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"Grim and intense." Recommended



61 minutes total
  1. Progeny
  2. The Wheat
  3. The Battle
  4. Earth
  5. Sorrow
  6. To Zucchabar
  7. Patricide
  8. The Emperor is Dead
  9. The Might of Rome
  10. Strength and Honor
  11. Reunion
  12. Slaves to Rome
  13. Barbarian Horde
  14. Am I Not Merciful?
  15. Elysium
  16. Honor Him
  17. Now We Are Free
  • Released Mar 2000 by Decca Records (catalog no. 289 467 094-2, retail $18).


Grim and intense.


Editor's review by Adam Corn

Gladiator is another outstanding film score by Hans Zimmer. As a whole it doesn't move me as much as his unforgettable scores to Lion King and Prince of Egypt, nor are its themes quite as memorable as those for early efforts Crimson Tide and The Rock. However the score fits the film Gladiator like a glove (or gauntlet, if you will), with every instant heightening the drama of the corresponding scene. The fact that the film is such a grim-natured piece of narrative may be the reason the score doesn't reach out and grab the listener immediately.

As seems to be the trend lately, Zimmer shares scoring duties for the project with one of his cohorts, in this case mainly Lisa Gerrard. The majority of tracks are completely or at least partially scored by Zimmer, and I noticed no clear separations in the styles of the tracks due to composer. In fact, some of the tracks with different scoring assignments actually blend right into each other.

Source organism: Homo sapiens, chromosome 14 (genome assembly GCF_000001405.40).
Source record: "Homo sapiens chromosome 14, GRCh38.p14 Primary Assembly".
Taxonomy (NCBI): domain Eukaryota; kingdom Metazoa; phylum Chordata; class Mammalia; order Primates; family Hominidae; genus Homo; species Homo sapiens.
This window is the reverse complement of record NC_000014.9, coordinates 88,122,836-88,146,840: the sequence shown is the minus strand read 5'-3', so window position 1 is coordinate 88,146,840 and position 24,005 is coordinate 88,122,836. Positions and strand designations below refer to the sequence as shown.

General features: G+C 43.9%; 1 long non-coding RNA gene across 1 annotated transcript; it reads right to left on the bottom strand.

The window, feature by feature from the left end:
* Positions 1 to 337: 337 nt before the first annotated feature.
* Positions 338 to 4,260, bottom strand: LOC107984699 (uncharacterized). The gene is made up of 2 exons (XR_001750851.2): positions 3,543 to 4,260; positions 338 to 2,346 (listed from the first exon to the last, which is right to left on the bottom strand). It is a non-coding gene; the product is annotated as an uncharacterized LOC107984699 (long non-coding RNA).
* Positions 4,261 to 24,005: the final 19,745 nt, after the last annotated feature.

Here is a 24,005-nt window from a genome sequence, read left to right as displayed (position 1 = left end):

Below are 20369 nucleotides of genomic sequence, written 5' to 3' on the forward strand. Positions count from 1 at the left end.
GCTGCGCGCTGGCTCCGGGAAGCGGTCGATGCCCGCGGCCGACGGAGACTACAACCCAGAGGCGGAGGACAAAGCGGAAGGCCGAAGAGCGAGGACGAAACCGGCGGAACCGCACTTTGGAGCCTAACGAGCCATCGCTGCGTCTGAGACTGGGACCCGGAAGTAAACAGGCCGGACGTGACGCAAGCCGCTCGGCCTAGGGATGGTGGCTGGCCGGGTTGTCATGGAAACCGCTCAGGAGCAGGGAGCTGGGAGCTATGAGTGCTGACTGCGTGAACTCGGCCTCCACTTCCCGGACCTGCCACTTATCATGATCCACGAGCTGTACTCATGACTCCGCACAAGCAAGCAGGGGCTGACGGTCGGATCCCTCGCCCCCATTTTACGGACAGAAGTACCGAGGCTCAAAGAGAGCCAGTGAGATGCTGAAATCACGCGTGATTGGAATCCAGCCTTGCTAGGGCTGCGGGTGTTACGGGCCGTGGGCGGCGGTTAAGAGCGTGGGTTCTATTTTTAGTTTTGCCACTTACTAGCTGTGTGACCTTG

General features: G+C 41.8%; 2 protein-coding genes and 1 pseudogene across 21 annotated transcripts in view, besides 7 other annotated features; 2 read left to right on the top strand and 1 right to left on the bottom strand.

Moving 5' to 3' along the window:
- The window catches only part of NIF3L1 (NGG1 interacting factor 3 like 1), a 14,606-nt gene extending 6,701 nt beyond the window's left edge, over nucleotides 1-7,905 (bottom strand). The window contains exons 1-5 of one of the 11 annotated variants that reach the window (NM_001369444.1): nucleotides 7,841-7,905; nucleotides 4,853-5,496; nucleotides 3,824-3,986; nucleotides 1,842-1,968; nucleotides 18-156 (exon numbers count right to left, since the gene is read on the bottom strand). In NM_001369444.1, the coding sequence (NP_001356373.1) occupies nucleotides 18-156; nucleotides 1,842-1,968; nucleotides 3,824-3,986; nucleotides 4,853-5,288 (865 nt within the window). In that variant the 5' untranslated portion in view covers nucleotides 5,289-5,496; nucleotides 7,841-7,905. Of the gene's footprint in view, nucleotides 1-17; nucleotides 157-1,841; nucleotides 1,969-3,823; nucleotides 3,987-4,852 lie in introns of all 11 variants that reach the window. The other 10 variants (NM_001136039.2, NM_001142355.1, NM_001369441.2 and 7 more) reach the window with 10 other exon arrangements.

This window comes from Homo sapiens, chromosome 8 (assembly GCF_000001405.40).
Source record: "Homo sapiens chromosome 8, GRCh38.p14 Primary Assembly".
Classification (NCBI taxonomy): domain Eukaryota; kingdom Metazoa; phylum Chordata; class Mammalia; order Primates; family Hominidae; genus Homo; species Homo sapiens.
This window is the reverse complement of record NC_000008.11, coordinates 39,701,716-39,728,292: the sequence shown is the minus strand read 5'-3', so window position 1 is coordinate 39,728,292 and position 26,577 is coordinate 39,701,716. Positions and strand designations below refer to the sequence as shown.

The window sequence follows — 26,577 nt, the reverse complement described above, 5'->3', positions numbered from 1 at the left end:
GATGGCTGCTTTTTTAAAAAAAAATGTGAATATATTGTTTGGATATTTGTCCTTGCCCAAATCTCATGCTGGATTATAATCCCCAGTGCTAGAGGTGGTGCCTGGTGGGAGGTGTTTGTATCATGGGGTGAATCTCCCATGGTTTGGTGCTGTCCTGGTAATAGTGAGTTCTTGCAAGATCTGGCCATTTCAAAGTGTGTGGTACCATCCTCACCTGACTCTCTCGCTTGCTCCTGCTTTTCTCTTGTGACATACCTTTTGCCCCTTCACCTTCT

The quality of the score is apparent from the very beginning. The first three tracks, a progression of moody, somber music leading to "The Battle", are superbly scored in every way, but you don't gain full appreciation until they've grow on you after repeated listens. As "The Battle" plays I consistently find my body moving and tensing to the rising and falling instrumentation. What's great about this track is its persistence - it doesn't get as blatantly frantic as other battle music can, yet it never lets up and always has a feeling of very strong tension. A few different motifs at work weave amongst each other, memorable but not excessively melodic. What's really interesting is the almost carnival-like melodic structure just faintly present in this track, which starkly contrasts the brash, danger-filled instrumentals and main mood, and taken as a whole is a remarkably effective musical depiction of the melee-like, absurdly violent nature of the battle. Almost equally remarkable is the follow-up track "Earth", which with a slow medieval tempo and well-placed trumpet solo forms an absolutely perfect moody, somber resolution to the intense battle music.